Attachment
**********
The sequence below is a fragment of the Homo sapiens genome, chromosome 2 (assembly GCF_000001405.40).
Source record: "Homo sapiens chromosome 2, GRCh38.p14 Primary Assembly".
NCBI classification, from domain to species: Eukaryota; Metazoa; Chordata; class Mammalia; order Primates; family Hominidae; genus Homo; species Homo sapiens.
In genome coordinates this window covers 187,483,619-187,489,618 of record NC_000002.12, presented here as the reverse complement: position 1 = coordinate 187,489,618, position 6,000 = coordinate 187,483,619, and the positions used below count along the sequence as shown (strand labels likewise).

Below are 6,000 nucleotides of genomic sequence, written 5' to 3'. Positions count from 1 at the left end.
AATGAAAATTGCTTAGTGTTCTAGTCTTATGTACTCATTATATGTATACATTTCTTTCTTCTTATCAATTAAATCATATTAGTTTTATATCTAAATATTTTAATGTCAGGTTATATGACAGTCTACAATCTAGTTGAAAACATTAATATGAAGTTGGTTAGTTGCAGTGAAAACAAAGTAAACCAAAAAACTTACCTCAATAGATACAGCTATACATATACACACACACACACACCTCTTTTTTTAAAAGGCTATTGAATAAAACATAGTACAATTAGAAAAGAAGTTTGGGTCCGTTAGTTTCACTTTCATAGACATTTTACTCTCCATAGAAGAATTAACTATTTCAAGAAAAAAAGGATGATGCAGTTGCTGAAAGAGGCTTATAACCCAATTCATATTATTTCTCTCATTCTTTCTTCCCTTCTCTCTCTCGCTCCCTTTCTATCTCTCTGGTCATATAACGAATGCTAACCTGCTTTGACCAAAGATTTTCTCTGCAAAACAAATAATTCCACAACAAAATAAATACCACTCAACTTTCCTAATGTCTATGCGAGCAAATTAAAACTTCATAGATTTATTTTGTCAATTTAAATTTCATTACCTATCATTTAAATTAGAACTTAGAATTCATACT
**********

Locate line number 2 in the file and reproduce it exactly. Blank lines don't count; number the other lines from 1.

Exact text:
Source record: "Homo sapiens chromosome 2, GRCh38.p14 Primary Assembly".